It is your life, after all…

How to Stop Giving a F*ck What People Think.

If I had to ask you what the one thing that most commonly stopped you from pursuing your ambitions, your dreams, your goals was, what would the answer be? If I had to guess at what answers I’d get I’d say I’d get a smattering of “not enough time,” a bit of “not enough money/resources,” and some “don’t have the talent/skills.” Altogether, those three things would probably make up about 20% of the reasons I’d get. And I’d be willing to bet the other 80% would be some variation on concern over what others would think.

The linked article above is pretty good. People who know me well have heard me joke about what I call “the imaginary audience” a lot. The way I see it, it seems to me that people are either trying to avoid attention they don’t want or draw attention to themselves through obnoxious behavior. Why? Because in their heads they’re starring in a TV show being watched daily by millions. Some people want that audience to switch off and go away, and some want to make sure their ratings stay as high as possible.

The reality is, as the article linked above points out, that pretty much no one is paying attention to you very much at all… ever. Now let’s be extreme and say you’re in the elevator at work and you experience an uncharted gaseous anomaly (fart). In that instant you’re going to get a whole lot of attention, and justifiably so. But here’s where most people go off the rails – if you were in an elevator and someone loudly and toxically farted you would notice them. You’d probably tell someone else about it too. But then you’d be done. Your thoughts would move back to the thing everyone spends most of their time thinking about… themselves.

I have played in rock bands pretty much my entire life. Being in a rock band is being in the business of drawing attention to oneself. This is reason for outrageous clothing and hairstyles and pyrotechnics and sheer volume and for spending thousands upon thousands of hours practicing and practicing and practicing so you can be as brilliant as possible at your instrument. You are trying to be memorable. Here’s the thing though – it’s damned hard. Why? Because even when you make it your job to be noticed and unforgettable, people would rather use their minds to think about themselves.

This is why kajillions of dollars are spent to market products and TV shows and movies and music and books and sporting events and political campaigns. Effectively, unless you fart in the elevator over and over and over again no one really wants to pay any attention to you at all.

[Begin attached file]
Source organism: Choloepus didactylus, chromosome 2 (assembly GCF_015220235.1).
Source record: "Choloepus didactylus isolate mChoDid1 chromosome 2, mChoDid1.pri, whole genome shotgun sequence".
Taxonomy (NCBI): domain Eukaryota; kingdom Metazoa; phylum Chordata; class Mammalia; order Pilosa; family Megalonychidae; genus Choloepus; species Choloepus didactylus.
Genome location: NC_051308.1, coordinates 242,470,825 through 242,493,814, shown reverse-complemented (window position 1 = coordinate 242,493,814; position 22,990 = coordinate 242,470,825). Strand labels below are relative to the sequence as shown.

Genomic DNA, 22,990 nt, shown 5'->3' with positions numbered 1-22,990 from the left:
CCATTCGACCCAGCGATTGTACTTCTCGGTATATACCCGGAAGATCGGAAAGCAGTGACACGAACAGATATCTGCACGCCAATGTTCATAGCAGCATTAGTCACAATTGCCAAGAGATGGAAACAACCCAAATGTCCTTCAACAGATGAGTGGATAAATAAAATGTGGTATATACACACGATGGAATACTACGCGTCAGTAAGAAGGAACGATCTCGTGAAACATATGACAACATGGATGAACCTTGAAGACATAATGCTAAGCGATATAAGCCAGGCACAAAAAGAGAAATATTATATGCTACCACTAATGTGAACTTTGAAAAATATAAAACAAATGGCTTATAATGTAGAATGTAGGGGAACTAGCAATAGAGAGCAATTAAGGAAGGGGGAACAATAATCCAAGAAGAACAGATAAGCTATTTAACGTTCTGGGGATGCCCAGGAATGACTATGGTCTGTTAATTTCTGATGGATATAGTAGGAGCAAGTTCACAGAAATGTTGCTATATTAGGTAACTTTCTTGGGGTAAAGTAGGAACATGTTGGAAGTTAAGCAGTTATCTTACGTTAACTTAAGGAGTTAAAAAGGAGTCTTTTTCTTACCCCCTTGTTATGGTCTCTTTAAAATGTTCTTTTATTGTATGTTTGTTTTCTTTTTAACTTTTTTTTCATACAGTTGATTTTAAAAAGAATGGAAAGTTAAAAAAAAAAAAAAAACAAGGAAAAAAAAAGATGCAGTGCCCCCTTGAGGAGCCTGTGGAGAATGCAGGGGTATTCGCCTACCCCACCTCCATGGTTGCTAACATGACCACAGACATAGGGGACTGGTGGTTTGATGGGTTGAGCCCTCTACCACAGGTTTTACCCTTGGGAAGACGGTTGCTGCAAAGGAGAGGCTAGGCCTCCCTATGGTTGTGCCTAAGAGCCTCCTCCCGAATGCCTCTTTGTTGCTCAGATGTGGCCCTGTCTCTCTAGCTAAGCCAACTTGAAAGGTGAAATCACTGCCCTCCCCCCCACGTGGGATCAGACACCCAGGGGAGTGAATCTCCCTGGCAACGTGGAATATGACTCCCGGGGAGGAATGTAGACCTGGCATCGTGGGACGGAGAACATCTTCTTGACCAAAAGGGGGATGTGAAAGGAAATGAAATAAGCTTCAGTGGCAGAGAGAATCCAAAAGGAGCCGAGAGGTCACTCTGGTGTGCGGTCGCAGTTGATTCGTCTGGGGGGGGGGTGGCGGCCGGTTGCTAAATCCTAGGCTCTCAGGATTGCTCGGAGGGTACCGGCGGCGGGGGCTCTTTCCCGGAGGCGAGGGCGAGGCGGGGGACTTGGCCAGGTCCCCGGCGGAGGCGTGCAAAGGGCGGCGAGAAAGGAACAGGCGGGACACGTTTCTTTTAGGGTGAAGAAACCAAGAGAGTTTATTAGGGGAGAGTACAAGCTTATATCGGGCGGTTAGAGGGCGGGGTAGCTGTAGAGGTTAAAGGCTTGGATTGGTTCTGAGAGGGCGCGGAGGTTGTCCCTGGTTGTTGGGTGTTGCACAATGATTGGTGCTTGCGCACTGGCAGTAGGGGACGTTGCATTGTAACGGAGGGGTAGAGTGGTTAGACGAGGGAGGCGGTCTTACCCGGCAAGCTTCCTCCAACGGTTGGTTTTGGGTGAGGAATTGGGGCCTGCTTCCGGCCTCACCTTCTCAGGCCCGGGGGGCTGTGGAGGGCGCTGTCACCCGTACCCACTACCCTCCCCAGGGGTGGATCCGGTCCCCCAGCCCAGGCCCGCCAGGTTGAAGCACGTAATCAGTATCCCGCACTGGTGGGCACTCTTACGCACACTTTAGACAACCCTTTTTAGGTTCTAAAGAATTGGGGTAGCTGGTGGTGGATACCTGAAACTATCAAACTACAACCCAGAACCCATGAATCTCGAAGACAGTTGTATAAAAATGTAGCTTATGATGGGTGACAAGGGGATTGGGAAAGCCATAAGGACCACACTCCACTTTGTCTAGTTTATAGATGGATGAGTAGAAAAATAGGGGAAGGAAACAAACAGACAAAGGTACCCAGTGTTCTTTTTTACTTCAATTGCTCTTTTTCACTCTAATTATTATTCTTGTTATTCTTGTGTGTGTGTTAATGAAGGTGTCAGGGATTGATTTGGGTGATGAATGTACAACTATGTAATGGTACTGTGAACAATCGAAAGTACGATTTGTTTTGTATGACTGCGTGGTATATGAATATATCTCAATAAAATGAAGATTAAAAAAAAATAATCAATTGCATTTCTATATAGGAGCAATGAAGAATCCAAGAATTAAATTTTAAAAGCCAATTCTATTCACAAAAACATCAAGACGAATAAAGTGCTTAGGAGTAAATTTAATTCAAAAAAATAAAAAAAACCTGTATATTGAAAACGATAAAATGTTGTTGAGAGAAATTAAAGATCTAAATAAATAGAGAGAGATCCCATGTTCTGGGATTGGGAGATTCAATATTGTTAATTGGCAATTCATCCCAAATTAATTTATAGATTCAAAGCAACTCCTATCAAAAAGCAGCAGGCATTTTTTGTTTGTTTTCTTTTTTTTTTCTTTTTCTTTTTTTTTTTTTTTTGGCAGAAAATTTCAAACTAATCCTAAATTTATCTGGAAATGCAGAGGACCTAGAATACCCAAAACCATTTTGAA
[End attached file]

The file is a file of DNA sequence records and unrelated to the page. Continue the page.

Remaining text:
The only person watching that TV show you believe you are starring in every day, is you. Your ratings pretty much always suck. Even NBC would cancel you.

Now, if you’re someone who craves attention this is going to bum you out… a lot. Get over it. Seriously. If you’re the sort of person who worries what others think and you really absorb this idea, it’s liberating. Instead of being frightened by what people might think, realize they aren’t going to think of you much at all and just get busy with those things you’ve always wanted to do.

As the linked article above points out, we’re not talking about trivial stuff here. If you’ve got a burning desire to fart in an elevator, well, ok, knock yourself out. Want to dress in clown shoes? Um, ok. Sure. Fine. Don’t trip.

But that is not the point. The point is that if you’ve got a guiding set of values and principles that keep your engine going then you need to follow those. What really matters to you? What is your soul made out of? If you know what’s in the center of your being, what defines you and you’ve been folding that under and hiding it in a corner because you’re worried what the rest of the planet might say or think, well you need to change that. You need to let those values direct your choices and if someone objects let them, and take into consideration that it’s pretty unlikely they’ll expend much energy thinking about it beyond that one moment.

My grandmother once said something to me, when I was about 11 years old, that has stuck with me ever since. She had taken me to see a play in the city, and we were going to dinner beforehand. My grandmother was not a kindly, warm and loving grandma. She fancied herself the matriarch of a great line, and expected obedience. So it wasn’t surprising at all when she shared with me, over dinner, that I wasn’t her first choice as a theater date that evening. She’d invited one of my cousins, but they’d complained about going to dinner at the restaurant where reservations had already been made, and about the particular play they were going to see, so my grandmother called this cousin back and uninvited her. She said to me, “When we’re born, we get a ticket to the show. We do not get informed in advance of when the final curtain will be drawn. I don’t know how much life I get to live, and I’m not really interested in wasting any of the hours I do have on anyone who isn’t going to make those hours worth my while.”

Shortly thereafter I gave up caring what other people thought of me. As Popeye taught me as a kid, “I am what I am, and that’s all what I am.” My grandmother was concerned with how people treated her. I saw it a different way. I have things I want to accomplish – goals and dreams to pursue. If you’re going to obstruct those dreams, well, please go bother someone else. My life might be too short to fool with you. I don’t know. None of us do.

Don’t let fear of the opinions of others guide your choices. Your values and vision of your life should be what steers your course.

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